They do this in roughly 10 posts every month – so it’s a smart demand generation strategy.
Then Drift puts a CTA at the end of each content piece to drive sign-ups for an ebook or some other premium content piece relevant to the topic they’re addressing.
These marketing tactics end up building an audience of marketers and salespeople for Drift, and customer numbers grow organically.
3. Drift Insider
This is where you’ll find Drift’s videos and podcasts.
They share everything about marketing and sales here, and they’re focused on using the content to build a community of marketers and salespeople.
This also builds their brand and earns them love:
All this content sharing doesn’t sell Drift, not directly at least.
But it makes them a force to be reckoned with in B2B, marketing, and sales.
In the end, the ROI from being a thought leader is way more than running some paid ads for your product to directly sell them.
That’s usually a race to the bottom; you’ll have to keep increasing your ad spend as competitors raise theirs.
But of course, doing SaaS marketing the Drift way (AKA doing things that don’t scale) comes with its challenges too.
The challenge with building growth like Drift
Here are four challenges you might face if you’re going the Drift way to build growth:
1. Slow growth rates in the first few months
Your team will need time to:
- Plan strategies to attract customers in ways that are different from what your customers are doing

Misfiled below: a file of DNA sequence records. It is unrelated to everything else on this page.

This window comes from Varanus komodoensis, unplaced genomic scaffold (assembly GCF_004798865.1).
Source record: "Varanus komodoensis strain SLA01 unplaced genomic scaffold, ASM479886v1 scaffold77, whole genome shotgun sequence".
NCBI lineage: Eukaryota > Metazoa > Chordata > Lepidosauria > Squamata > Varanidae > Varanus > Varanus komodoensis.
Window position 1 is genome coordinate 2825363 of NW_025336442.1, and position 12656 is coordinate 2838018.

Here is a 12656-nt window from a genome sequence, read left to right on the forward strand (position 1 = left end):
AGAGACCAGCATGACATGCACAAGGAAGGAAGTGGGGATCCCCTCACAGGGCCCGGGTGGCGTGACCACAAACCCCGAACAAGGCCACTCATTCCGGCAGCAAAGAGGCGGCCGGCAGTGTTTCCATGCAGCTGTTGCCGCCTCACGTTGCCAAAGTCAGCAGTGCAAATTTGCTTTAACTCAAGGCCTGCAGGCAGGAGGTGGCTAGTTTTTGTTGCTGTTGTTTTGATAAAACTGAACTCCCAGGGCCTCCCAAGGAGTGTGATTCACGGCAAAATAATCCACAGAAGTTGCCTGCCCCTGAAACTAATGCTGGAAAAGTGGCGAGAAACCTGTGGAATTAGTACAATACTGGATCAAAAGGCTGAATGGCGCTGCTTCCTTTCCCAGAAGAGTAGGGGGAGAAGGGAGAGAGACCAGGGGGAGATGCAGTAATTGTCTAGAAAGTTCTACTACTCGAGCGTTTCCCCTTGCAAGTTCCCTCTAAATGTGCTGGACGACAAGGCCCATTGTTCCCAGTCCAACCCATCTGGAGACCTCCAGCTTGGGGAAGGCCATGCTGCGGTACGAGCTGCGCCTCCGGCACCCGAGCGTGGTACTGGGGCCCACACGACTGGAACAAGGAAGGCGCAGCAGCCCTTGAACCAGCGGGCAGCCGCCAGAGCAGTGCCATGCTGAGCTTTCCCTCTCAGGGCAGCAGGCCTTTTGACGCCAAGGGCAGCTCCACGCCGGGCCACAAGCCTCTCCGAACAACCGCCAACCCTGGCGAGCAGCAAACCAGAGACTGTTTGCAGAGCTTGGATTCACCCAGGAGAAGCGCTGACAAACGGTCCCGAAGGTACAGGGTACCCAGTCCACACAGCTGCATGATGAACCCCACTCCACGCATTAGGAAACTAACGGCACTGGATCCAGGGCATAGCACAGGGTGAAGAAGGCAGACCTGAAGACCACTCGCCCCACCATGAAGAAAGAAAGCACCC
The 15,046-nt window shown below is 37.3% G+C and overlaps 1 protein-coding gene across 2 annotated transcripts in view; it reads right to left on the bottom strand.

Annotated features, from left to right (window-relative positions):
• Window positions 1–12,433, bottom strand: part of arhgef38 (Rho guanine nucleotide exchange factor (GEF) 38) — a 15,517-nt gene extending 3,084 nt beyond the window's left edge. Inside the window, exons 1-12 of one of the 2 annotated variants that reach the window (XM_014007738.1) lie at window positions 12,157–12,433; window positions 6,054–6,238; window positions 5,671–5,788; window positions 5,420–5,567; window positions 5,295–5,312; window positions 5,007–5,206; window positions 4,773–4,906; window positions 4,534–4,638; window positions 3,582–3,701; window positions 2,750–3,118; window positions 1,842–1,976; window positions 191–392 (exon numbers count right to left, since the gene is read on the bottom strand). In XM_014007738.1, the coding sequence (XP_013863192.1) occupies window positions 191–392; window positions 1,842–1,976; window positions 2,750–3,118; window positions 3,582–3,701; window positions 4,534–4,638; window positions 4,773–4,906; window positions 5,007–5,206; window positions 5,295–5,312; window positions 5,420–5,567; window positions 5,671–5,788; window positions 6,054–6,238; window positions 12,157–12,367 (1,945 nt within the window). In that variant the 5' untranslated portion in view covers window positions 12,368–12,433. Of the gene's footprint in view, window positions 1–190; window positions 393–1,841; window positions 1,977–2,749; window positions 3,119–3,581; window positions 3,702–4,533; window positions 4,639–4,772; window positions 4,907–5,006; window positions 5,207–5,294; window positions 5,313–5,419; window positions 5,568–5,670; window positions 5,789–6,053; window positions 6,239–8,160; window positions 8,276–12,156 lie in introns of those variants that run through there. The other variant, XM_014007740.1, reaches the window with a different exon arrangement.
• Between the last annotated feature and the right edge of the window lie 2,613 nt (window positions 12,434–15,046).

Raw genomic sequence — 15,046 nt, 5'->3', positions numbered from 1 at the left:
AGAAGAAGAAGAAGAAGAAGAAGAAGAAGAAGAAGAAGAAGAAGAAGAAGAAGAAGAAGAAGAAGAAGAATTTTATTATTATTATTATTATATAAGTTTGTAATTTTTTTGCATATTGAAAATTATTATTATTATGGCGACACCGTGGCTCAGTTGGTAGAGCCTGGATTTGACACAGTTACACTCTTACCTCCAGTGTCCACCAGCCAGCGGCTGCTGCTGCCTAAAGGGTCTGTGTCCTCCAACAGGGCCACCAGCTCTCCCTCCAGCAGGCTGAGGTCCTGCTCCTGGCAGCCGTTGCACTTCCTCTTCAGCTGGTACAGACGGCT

- Create content and other marketing materials that are truly unique and that will set you apart
On top of these, the first few months are probably going to be bumpy and slow, and ROI will not come jingling into the bank immediately.
David shared he and his cofounder had their fair share of doubts about their “unique branding approach” in their first year:
“For the first year and a half, the two of us (David and Elias, his cofounder) would look at each other and be like, ‘What did we do?’”
This illustration comes in handy here again:
So things may get rough during years one and two.
But once you get your first few fans and customers, things usually take off from there — as long as you keep those fans engaged with good content.
What then happens is they’ll start evangelizing your brand to their connections, creating more opportunities for your growth.
And as your number of fans/customers grows, so does your business.
(Of course, this is assuming your product doesn’t disappoint customers.)
Next, you’ll have to deal with the uncertainty of your unique branding idea.
2. Too hard or too messy
“…we look for what other marketers won’t do because it’s messy, hard to measure, and subscale,” says David. “Whereas everyone in marketing wants to look for massive scale and easy to attribute,”
Often, what it takes to be reasonably different is what your competitors may consider too hard or too messy.
It will often require more time, effort, and money.
For Drift, it may have seemed hard and messy to their competitors to write a book on an important topic and physically mail it to their target customers’ home or office addresses.
But it’s what it took to get into the hearts of their customers.